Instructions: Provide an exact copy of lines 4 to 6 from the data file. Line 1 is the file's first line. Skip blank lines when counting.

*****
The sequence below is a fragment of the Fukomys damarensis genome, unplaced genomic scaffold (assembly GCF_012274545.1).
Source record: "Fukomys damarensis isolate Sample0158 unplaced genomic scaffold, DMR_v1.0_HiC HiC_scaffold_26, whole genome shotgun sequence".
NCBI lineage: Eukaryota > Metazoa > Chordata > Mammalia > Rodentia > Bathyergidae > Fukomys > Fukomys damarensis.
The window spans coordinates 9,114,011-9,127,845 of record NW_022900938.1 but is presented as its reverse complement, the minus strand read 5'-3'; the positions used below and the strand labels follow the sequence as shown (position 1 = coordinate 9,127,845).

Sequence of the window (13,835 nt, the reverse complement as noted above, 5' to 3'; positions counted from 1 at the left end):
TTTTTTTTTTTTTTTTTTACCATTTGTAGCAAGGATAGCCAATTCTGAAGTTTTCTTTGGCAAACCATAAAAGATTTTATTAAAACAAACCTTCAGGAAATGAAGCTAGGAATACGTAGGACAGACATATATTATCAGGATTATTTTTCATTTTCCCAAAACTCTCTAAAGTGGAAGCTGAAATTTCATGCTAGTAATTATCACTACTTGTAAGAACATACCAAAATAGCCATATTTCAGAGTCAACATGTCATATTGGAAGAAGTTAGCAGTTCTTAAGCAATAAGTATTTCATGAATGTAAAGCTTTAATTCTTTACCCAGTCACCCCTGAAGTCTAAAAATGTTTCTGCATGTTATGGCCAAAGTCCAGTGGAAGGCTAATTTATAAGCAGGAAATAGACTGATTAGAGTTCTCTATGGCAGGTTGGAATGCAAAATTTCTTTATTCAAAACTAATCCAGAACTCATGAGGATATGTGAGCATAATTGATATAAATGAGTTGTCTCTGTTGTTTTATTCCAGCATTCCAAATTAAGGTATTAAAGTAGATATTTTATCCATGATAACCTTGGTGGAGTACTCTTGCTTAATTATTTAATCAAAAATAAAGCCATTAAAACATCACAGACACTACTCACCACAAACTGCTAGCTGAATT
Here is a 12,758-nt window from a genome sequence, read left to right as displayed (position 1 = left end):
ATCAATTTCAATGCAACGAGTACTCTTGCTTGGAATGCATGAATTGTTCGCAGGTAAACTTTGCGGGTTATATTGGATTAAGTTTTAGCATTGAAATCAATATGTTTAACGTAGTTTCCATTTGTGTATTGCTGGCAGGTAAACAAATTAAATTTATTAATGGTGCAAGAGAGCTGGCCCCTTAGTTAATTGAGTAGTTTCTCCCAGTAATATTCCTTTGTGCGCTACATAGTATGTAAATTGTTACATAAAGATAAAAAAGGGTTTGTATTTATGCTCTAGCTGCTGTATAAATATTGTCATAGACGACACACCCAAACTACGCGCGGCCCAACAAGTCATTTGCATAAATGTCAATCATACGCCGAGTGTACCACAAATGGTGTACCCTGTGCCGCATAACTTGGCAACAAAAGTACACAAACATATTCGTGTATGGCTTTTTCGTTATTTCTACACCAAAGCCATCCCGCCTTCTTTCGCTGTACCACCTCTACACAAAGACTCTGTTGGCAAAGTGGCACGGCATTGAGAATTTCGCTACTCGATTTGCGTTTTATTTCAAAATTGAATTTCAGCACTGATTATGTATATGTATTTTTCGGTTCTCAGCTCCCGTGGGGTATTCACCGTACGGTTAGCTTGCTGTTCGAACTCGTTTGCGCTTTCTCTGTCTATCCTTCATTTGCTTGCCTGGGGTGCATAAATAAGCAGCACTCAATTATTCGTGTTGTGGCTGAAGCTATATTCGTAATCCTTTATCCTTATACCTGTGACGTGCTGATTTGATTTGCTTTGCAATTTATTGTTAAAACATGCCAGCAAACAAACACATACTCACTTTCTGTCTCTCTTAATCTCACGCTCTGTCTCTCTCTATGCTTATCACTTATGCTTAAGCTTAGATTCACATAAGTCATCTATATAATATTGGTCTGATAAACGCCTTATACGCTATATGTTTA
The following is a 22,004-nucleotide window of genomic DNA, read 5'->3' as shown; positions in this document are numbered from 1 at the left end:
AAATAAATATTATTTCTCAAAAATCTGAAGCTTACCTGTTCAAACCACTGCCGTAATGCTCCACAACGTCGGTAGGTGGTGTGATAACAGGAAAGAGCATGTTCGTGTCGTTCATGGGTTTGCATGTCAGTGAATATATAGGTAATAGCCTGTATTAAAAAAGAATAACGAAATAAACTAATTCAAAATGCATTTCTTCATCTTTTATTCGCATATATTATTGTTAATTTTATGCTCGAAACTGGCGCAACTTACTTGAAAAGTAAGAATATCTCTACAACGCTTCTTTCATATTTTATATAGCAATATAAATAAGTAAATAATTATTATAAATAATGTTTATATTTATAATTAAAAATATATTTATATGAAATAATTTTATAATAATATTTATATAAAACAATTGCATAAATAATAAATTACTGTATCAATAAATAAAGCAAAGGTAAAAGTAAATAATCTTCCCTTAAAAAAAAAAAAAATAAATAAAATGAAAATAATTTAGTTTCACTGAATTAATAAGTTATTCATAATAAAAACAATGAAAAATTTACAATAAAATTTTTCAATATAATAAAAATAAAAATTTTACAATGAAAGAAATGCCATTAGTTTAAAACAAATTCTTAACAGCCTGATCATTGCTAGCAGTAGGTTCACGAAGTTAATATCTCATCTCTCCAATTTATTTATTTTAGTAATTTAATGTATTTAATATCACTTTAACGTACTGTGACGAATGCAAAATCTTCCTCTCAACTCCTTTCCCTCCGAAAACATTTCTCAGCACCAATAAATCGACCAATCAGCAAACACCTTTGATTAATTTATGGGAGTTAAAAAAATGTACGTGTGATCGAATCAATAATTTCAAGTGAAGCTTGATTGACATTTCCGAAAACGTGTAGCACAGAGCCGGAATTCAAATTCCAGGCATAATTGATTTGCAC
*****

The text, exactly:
The window spans coordinates 9,114,011-9,127,845 of record NW_022900938.1 but is presented as its reverse complement, the minus strand read 5'-3'; the positions used below and the strand labels follow the sequence as shown (position 1 = coordinate 9,127,845).

Sequence of the window (13,835 nt, the reverse complement as noted above, 5' to 3'; positions counted from 1 at the left end):
TTTTTTTTTTTTTTTTTTACCATTTGTAGCAAGGATAGCCAATTCTGAAGTTTTCTTTGGCAAACCATAAAAGATTTTATTAAAACAAACCTTCAGGAAATGAAGCTAGGAATACGTAGGACAGACATATATTATCAGGATTATTTTTCATTTTCCCAAAACTCTCTAAAGTGGAAGCTGAAATTTCATGCTAGTAATTATCACTACTTGTAAGAACATACCAAAATAGCCATATTTCAGAGTCAACATGTCATATTGGAAGAAGTTAGCAGTTCTTAAGCAATAAGTATTTCATGAATGTAAAGCTTTAATTCTTTACCCAGTCACCCCTGAAGTCTAAAAATGTTTCTGCATGTTATGGCCAAAGTCCAGTGGAAGGCTAATTTATAAGCAGGAAATAGACTGATTAGAGTTCTCTATGGCAGGTTGGAATGCAAAATTTCTTTATTCAAAACTAATCCAGAACTCATGAGGATATGTGAGCATAATTGATATAAATGAGTTGTCTCTGTTGTTTTATTCCAGCATTCCAAATTAAGGTATTAAAGTAGATATTTTATCCATGATAACCTTGGTGGAGTACTCTTGCTTAATTATTTAATCAAAAATAAAGCCATTAAAACATCACAGACACTACTCACCACAAACTGCTAGCTGAATT